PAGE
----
Are you tense, overworked, or overcommitted? Do you constantly multi-task or wish you could?
But there is great virtue in learning to slow down.
Because I’m a prototypical Type A person, I find this difficult to do, but my health has forced me to learn to slow down.Even so I’d like to do better. I find that when I stop and stitch, especially if I do it mindfully, I feel better, I’m less harried, and I sleep better.
How much more of this would I get if I did slow stitching more often?
A new movement, the Slow Stitching Movement, has started bringing together needleartists in many media who are purposefully slowing down.
It was founded by quilter Mark Lipinski. Modeled after the international Slow Food movement, The Slow Stitching Movement is open to all fiber and needle artists and will prepare you for a higher form of creativity and important work in the needle and fiber arts, be it quilting, knitting, crochet, tatting, embroidery, rug hooking, weaving, needlepoint, cross stitch, etc.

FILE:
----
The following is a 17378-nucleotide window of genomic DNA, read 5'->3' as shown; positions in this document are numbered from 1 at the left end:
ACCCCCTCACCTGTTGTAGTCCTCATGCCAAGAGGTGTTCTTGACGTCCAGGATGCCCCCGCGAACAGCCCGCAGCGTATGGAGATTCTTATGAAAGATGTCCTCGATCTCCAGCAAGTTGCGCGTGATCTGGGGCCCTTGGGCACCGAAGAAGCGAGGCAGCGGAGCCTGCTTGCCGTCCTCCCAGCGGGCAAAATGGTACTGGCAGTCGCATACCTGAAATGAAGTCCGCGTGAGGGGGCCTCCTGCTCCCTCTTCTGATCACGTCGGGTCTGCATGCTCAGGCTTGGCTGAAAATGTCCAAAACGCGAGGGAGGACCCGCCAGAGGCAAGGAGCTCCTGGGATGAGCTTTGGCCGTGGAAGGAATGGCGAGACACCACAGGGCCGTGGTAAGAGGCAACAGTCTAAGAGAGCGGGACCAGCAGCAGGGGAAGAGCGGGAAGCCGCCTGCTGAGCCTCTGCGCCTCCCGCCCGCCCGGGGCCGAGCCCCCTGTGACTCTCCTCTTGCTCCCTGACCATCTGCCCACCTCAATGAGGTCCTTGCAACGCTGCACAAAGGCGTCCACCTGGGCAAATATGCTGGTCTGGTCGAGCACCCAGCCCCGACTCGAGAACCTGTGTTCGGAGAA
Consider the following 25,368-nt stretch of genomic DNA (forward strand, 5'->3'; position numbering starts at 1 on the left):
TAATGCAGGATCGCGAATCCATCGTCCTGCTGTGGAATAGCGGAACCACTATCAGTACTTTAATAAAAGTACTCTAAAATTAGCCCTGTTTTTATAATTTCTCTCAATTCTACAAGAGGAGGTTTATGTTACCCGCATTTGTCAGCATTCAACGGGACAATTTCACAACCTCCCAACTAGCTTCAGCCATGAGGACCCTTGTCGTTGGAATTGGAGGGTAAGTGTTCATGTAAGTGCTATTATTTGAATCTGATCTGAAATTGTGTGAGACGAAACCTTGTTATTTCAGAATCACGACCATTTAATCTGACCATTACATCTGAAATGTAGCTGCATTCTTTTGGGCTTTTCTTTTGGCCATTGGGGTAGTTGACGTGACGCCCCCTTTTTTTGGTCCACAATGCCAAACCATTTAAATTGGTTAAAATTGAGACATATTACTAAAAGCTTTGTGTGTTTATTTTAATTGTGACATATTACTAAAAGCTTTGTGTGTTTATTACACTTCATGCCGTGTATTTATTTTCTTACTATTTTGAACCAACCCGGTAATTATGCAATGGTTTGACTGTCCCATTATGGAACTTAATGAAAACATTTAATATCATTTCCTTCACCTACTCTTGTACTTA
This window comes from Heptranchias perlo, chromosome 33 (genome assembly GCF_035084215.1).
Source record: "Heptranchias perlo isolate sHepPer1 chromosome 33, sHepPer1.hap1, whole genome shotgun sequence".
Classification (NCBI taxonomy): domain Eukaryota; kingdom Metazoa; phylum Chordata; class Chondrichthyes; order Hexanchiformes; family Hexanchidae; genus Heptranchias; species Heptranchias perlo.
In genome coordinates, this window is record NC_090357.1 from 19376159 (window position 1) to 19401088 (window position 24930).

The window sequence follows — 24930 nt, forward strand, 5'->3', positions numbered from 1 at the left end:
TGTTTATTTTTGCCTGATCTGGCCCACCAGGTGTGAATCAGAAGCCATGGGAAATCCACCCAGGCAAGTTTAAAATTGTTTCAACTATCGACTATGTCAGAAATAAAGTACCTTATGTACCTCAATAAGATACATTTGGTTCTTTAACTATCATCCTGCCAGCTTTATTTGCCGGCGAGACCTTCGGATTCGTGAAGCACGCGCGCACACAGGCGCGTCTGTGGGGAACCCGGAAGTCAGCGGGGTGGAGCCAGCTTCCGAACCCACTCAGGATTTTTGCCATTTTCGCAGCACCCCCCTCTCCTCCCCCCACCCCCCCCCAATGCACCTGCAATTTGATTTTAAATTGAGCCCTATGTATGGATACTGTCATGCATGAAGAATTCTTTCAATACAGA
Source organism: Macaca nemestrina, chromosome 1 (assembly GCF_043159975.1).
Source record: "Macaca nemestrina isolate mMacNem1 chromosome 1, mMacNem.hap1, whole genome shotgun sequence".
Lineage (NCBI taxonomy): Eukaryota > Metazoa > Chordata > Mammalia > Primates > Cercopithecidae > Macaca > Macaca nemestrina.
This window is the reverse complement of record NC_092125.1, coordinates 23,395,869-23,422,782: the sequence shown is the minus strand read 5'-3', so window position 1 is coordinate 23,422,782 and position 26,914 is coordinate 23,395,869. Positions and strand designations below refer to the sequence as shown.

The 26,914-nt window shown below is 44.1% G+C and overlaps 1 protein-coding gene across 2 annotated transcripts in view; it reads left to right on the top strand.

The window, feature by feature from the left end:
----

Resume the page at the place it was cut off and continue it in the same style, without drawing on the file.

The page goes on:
Following the tenets of The Slow Stitching Movement you will:
- Approach your creative art-making in a totally different way.
- Recharge your passion for the needle fiber arts.
- Engage the connection between your body, your quilts, and your legacy.
- Expand your creativity, self-esteem and even your spiritual journey.
- Tap your right brain, to train and develop your imagination.
- Find the creative genius in you.
- Implement your creative thought in today’s too-fast world.
- Heal your life, emotions and boost your physical health.
- Create groups and habits to support your creative vision.
One way to indulge in slow stitching is to become part of a slow stitching salon where you stitch with similar people. Even if you can’t find one, try this in your own stitching, I am.
Thanks to the folks at DMC for bringing it to my attention.